The preface to the first National Socialist edition of the Reich Medical Calendar for Germany in May 1935 heralded the “dawn of a new age” which “ had brought profound changes to the German medical profession.” Of particular significance was the suggestion that work had been “frequently placed in other hands,” a euphemism for the process of discrimination, dismissal, and persecution of undesirable people on the basis of political or “racial” concerns. The addresses of “an estimated 10,000 other physicians” had changed “fundamentally.” A terse supplementary comment noted: “Over 3,000 physicians have been eliminated through death and expatriation.”
Foreword (in: Lautsch, H./Hans Dornedden (eds.): Directory of German Physicians and Medical Institutions. Reich Medical Calendar for Germany, Part II (Vol. 58), Leipzig 1937, p. III)
Waiting room – The emigration service office of the Jewish Relief Association. (bpk / Abraham Pisarek)
It has been possible thus far to identify the names of 165 physicians with radiological training who were discriminated against, deprived of their rights, and persecuted on the basis of their Jewish identity (see the memorial list).
Changes in the laws governing public and private health insurance followed, making private practice difficult, until finally, on 25 July 1938, a “License revocation for Jewish physicians” was announced and went into effect on 30 September 1938.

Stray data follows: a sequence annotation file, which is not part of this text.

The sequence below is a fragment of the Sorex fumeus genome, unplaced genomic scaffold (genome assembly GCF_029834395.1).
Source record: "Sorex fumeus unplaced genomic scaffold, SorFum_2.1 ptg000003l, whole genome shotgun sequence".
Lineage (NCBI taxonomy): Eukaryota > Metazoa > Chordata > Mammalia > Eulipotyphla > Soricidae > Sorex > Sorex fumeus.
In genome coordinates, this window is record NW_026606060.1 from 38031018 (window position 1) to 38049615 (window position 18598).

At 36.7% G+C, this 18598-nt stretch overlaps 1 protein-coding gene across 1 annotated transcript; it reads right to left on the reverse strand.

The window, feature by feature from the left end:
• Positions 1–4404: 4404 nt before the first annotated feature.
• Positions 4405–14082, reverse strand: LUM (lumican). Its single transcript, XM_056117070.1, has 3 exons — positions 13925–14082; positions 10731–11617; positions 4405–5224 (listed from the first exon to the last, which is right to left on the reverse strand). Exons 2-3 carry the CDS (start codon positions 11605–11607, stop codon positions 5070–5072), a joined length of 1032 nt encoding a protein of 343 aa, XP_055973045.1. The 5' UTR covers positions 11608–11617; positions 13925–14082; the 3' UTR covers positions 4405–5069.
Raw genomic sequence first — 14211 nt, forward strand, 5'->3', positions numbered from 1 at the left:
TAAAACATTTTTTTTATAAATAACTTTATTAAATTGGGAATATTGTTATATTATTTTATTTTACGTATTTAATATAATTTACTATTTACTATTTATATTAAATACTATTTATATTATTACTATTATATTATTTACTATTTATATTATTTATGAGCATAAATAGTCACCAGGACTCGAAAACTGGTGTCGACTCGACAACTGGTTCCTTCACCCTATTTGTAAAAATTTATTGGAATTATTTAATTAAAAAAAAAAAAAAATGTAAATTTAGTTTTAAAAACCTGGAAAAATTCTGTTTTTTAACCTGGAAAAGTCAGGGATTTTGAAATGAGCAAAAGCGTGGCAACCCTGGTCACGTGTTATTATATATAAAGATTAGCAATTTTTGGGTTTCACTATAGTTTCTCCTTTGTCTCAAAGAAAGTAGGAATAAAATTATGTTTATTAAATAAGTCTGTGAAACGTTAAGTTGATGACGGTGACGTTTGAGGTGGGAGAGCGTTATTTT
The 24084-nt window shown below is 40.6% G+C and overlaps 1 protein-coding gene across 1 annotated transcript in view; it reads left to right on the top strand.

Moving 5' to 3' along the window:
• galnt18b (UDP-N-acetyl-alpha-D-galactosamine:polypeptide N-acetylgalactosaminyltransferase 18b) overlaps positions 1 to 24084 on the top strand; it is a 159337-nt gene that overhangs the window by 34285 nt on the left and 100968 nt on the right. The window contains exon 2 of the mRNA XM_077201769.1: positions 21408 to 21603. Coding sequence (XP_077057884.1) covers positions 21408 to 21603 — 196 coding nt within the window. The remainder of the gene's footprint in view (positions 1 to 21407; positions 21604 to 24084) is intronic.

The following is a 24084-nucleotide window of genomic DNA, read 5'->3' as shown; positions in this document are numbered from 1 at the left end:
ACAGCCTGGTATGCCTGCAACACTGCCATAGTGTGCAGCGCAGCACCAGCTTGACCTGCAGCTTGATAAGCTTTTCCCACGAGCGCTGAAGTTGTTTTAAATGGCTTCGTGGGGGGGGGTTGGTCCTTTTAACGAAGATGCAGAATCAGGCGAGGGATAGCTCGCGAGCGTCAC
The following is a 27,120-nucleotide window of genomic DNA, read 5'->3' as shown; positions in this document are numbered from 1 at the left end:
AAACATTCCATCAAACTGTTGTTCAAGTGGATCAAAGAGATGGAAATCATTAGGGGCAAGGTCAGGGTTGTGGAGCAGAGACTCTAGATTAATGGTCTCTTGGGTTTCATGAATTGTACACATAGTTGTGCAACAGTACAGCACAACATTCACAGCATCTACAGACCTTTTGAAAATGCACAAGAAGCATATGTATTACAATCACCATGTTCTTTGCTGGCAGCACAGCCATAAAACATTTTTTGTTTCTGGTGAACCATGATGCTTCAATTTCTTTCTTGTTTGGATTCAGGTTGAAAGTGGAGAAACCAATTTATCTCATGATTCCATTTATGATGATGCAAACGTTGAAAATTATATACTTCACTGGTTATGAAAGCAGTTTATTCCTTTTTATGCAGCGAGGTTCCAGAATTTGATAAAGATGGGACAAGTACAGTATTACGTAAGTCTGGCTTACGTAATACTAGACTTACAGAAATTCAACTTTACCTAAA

By this date at the latest, these medical professionals had to emigrate from Germany; due to their status as young professionals who had just begun their careers, they had to work as physicians to make a living.
Taking the step towards emigration was a risk for many physicians; in the early days of their exile, they had to deal not only with the loss of social contacts, but also quite often with material losses, as qualifications were not recognised and exams had to be taken again, not to mention the “Tax on Flight from the Reich” that was levied beginning in October 1941.
According to the current state of research, there were 77 German radiologists (including four women) who chose to emigrate abroad. Approximately 47 per cent of the total number of physicians who were stigmatised as Jewish were physicians in radiological diagnostics and therapy who emigrated during the National Socialist period.
Radiological examination, 1933. A radiological examination in the Munich hospital on the left bank of the Isar river. (Photo: Scherl / Süddeutsche Zeitung Photo)
Excerpt from Lautsch, H./Hans Dornedden (eds.): Directory of German Physicians and Medical Institutions. Reich Medical Calendar for Germany, Part II (Vol. 58), Leipzig 1937, p. 102.
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